By Mary Baker
I was diagnosed with human papillomavirus, better known as HPV, when I was 17 years old. I had no idea what it was, let alone how it would affect my life down the road. I was told it would increase my risk of getting cervical cancer, but I wasn't too fazed at that stage of my life to let that concern me. As the years went by, I had abnormal Paps which were followed by colposcopies. It became a pretty regular part of my experience with gynecologists, but I was always reassured by the colposcopy results coming back normal.
After my daughter was born in 2008, my family and I moved to a new town and I never established a physician for myself. As the years went by, I started having alarming symptoms such as bleeding after sex and irregular periods. These symptoms prompted me to seek help. The gynecologist I saw told me it was likely a hormonal imbalance and that even a lot of bleeding, while alarming to me, is usually nothing to worry about. He also rather inappropriately felt that what I should really be concerned about was having more babies while I was still young. After this useless experience, another year went by and the abnormal bleeding continued, until one day it didn't stop. It kept getting worse and I was passing large clots. This went on for days and after more unacceptable answers from the ER and a telemedicine doctor, I finally found a gynecologist that took my symptoms seriously. He sent me to a GYN Oncologist who diagnosed me with stage 3B cervical cancer.
My 34th birthday was spent on an operating table, having cancerous and necrotic lymph nodes removed. After recovering from surgery, I started a rigorous 9-week treatment regimen of weekly chemotherapy and daily external radiation. This was followed by 5 sessions of internal radiation, called brachytherapy, where a rod is inserted into the vagina to deliver a high dose of radiation directly to the cervix. This treatment was particularly brutal, especially as a survivor of sexual assault.
After the first round of brachytherapy, I didn't think I was going to be able to go back for another one. I felt isolated in my thoughts and the reality that I might not survive this. I was so sick and frail that it felt like a very real possibility that my kids would lose their mother. I ordered them books on grief and wrote down their favorite recipes. To say I was in a bad headspace is an understatement.
Still, I continued going to my daily external radiation treatments and weekly chemo. There was no other choice. There were a couple of times where I was wheeled straight from a surgical procedure still high on anesthesia, to receive my radiation treatment. The whole time, I was so sick and weak. Every day, I would tell myself, "You can do hard things," even though truth be told I didn't believe it half of the time. I was so scared.
Finally, the day came when treatment was over and the scans came back as NED, or No Evidence of Disease. It wasn't until that moment that I felt myself breathe for what felt like the first time in months. I was so overwhelmed at what I had just survived that all I could do for two weeks was cry, acknowledging what I had endured and allowing myself to think that I may have a future after all. To this day, three years later, I still carry that gratitude as I continue to hear the words No Evidence of Disease.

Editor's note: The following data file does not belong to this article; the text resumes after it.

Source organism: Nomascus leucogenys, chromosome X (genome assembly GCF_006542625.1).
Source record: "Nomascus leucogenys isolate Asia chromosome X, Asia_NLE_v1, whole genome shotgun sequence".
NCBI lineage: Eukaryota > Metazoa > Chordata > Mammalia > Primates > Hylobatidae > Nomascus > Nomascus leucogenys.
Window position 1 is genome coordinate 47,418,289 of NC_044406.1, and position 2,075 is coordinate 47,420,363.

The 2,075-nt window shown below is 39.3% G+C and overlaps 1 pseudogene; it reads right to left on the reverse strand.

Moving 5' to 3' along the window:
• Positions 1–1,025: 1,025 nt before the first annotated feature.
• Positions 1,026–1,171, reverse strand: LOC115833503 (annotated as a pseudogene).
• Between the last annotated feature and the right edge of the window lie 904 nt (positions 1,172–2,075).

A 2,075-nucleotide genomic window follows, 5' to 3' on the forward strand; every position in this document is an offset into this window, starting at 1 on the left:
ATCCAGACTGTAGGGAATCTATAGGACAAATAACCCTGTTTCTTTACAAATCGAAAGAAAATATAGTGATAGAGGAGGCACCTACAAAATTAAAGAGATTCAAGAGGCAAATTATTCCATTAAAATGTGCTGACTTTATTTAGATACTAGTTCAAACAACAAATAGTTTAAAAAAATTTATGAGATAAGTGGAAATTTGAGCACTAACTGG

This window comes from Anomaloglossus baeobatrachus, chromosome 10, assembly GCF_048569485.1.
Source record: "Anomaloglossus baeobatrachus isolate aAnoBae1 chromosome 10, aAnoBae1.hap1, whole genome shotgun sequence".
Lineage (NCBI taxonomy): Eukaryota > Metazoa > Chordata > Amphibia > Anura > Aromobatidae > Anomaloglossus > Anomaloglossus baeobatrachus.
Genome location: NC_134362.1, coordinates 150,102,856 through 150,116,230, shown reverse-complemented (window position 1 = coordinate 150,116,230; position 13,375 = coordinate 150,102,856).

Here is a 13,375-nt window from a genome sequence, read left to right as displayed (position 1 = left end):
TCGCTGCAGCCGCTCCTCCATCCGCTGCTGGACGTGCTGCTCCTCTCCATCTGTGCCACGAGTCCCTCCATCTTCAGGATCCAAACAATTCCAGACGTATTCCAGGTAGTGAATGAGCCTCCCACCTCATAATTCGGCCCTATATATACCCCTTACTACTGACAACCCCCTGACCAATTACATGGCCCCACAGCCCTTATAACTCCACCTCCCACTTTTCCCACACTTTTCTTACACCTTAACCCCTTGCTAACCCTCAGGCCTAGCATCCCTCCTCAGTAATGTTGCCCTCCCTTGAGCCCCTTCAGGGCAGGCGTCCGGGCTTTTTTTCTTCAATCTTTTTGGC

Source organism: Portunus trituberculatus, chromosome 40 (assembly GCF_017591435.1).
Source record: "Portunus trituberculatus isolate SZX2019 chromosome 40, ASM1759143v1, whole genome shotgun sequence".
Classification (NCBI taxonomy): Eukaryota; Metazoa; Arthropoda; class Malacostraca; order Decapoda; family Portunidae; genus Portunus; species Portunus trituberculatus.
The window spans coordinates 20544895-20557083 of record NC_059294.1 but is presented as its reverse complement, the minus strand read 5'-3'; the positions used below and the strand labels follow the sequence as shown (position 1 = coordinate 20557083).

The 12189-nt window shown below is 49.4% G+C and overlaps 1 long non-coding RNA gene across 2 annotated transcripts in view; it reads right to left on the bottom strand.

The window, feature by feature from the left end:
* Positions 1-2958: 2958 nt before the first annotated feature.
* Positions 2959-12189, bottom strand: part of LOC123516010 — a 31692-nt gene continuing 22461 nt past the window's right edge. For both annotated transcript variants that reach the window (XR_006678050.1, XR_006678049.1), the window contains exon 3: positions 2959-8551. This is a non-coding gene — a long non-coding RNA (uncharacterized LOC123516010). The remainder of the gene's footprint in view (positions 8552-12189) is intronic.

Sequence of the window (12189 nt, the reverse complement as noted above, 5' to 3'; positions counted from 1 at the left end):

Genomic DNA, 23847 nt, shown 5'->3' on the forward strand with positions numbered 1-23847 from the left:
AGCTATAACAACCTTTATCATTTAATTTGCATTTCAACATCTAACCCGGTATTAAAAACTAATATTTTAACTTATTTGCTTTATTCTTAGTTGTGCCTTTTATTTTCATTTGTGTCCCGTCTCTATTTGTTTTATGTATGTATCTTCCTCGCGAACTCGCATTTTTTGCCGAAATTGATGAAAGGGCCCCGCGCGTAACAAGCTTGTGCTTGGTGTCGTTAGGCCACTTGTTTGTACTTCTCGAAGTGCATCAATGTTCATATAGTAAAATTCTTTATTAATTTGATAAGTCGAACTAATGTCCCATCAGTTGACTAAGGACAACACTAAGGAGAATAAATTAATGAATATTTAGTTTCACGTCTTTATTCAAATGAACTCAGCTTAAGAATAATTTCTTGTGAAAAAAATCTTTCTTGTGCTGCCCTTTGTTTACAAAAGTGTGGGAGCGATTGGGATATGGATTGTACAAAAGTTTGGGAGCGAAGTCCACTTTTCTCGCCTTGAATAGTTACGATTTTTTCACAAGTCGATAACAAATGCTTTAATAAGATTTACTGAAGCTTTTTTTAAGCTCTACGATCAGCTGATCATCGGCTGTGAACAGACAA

As much as I wish I could say my cancer story ends there, it was the beginning of my survivorship and what some call the "new normal," which isn't normal at all. The side effects from treatment often feel like a full-time job to manage. I lost my fertility and went straight into menopause shortly after treatment ended. Radiated scar tissue continues to form that will cause my vagina to close shut if I don't use a dilator regularly to keep it stretched. I have lymphedema in my feet and legs and use a pump that goes from the waist down every night for an hour to keep the swelling at bay. I spent a year in physical therapy to try to fix the chronic tailbone pain I have from treatment, to no avail. I have GI issues that limit what I can eat. I have brain fog and often forget simple words. I have horrible anxiety. The list goes on. Cervical cancer wasn't easy and it turns out survivorship isn't for the faint of heart either.
After my ordeal, I found Cervivor, a non-profit organization dedicated to cervical cancer advocacy and have since told my story in numerous platforms, all the way up to the United States House and Senate. Cervivor not only prepared me to be an advocate, but also provided me with support from other women like myself who understand what going through advanced cervical cancer is like. I am proud to be a part of such a powerful group of women.
My message to women is not only to listen to your body, but to make sure that you are being listened to when concerns arise. You will know if something is not right inside of you. If you are not being taken seriously, keep looking until you find someone who will. And please, vaccinate yourself and your children (girls AND boys) against HPV so that we can end experiences such as mine altogether in the future.